Lessons Learned From Participatory Workshops in Nuquí, Colombia

Lessons Learned From Participatory Workshops in Nuquí, Colombia

Nuquí, Colombia is one of the world’s greatest biodiversity’s places, located on the Pacific Ocean as a municipality in the Chocó department. The area is known not just because of its biological diversity, but also its cultural diversity; it is inhabited by several cultures with key ancestral knowledge.

Foto por: Hanz Rippe para USAID/Colombia
“Doña Cruz”, sazonera de Coquí, presenta sus delicias gastronómicas; Coquí, Nuquí, Chocó Foto por: Hanz Rippe para USAID/Colombia

Saberes de Monte,” or the Wisdoms of the Forest, is a  LASER PULSE-funded research project implemented by EAFIT University and ACUA Foundation that impacts Nuquí, Colombia. This project aims to work with Afro and Indigenous communities (Embera Dobidá) to understand the uses, management, challenges, and aspirations they have regarding their agriculture, forestry, and water. With this information, the research project seeks to determine community and pedagogical mechanisms to protect their living places and the continuity of ethnic communities in their territories.

Saberes de Monte” began with a presentation of the project to ethnic community authorities and key actors in May 2022. Then in July 2022, the team launched participatory workshops with ethnic communities to define the communities’ priorities for forestry and agriculture, determine the project work plan, and decide on the community facilitators to take part of the project. On their second visit, the team visited seven of the 21 ethnic communities of Nuquí – Afro Communities of Arusí, Partadó, Termales, Coquí, Joví, Panguí and Nuquí center. On their third trip, the team visited Indigenous communities of Nuquí, including the Playita, Nuquí Arriba and Tandó. These participatory workshops included vulnerable communities and population groups, particularly women and children.

The team identified the most important learnings from these workshops, which could be applicable to other research projects:

  1. It is necessary to have an opening activity not just as an ice-breaker exercise, but in order to generate trust between researchers and communities.
  2. Organizing participants during the workshop in a circle is a very important pedagogical tool that creates a space of equality among researchers and communities.
  3. The project asked communities to bring objects that represent the essential elements of the project and place them in the center of the circle during the workshops. This has been of great assistance because it facilitates the inclusion of community knowledge, focuses the attention of the participants on the project’s themes, establishes order for the workshop, and provides symbolic tools for dialogue.  
  4. Including children and youth in workshop activities allows intergenerational dialogue and recognition of the importance of these populations in community planning within ethnic communities.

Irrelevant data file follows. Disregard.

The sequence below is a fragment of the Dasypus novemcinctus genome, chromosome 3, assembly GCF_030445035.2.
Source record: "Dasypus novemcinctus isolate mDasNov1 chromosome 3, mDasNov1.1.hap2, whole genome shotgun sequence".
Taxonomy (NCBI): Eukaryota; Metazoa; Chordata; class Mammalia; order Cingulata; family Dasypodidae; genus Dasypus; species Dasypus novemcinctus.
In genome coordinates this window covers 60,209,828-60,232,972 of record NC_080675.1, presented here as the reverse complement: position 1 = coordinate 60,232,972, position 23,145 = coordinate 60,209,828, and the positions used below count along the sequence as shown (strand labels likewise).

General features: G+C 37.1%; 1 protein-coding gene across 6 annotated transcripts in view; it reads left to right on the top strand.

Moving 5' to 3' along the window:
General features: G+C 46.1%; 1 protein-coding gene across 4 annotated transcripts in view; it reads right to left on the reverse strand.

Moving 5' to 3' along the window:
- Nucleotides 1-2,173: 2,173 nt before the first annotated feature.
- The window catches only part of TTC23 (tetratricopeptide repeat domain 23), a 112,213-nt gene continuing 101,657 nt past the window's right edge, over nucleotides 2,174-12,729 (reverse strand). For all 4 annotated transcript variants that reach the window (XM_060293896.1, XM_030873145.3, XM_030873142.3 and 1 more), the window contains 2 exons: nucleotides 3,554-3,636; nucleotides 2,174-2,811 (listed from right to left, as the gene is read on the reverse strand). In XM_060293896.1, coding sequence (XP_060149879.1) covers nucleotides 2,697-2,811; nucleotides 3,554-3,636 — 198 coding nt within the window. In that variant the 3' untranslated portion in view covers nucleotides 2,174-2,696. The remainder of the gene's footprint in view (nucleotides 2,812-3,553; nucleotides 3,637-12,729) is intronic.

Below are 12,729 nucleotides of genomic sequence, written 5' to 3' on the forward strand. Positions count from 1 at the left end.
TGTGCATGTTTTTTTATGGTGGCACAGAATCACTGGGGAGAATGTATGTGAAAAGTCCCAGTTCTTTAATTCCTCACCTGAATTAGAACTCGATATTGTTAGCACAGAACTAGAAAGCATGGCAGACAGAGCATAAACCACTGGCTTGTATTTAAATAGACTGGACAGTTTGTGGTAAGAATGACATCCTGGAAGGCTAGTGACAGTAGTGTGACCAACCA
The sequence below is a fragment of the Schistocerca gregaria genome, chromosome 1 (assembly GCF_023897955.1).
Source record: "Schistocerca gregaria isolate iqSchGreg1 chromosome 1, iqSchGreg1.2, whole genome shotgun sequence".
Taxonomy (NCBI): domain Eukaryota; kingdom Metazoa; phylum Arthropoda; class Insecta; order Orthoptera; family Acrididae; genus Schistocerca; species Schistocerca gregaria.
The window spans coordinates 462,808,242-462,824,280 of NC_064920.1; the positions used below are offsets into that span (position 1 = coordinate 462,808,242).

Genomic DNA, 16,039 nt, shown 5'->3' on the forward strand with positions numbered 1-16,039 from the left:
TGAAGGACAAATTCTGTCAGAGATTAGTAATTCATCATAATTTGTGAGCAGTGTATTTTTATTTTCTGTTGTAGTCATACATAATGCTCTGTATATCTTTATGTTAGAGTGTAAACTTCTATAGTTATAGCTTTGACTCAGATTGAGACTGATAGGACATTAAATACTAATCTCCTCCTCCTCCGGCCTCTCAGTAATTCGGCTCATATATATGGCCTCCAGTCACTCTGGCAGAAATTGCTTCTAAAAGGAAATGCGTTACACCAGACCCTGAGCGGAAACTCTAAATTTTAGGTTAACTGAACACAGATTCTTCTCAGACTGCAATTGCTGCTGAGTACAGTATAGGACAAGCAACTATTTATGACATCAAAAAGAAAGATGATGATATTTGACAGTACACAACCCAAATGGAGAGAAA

5. Inviting women from each community and having a gendered approach allows women to listen, have a voice, and be recognized within community knowledge.
  6. It is critical to include political authorities, spiritual authorities, community leaders, and the children’s teachers during the community workshops.
  7. Visiting each community in its territory permits understanding the context of each community and a greater link between the project and those communities.
  8. Reading the rhythm and mood of each group is essential and should be done from the beginning and throughout the workshop. This reading determines the most appropriate approach to carry out activities in the communities.
  9. It is important to design different activities that take into account the way of being and culture of each community. For example, storytelling is essential for Afro communities, while words must be more specific with Indigenous communities due to language differences. In both, drawing allows greater fluidity and understanding during dialogue. Similarly, games are an inspirational and motivational element for participation and knowledge dialogue. Closing the workshop in a fun way (for example, singing with Afro communities and learning words with Indigenous communities) makes visible and recognizes the knowledge of each community.

The team ended each workshop with two pieces of a puzzle; one piece says “university” and the other says “community.” When the two pieces were brought together it said: “We come together to make visible and enhance knowledge around the cultivated lands and mountains that give us life!” The approach undertaken by the team and lessons learned from these participatory workshops can be of benefit to any project seeking to include local communities in research projects.

To learn more about this project, please visit its webpage and contact project PI Yulieth Hillon at yhillon@eafit.edu.co or LASER PULSE Technical Director Betty Bugus at bbugusu@purdue.edu

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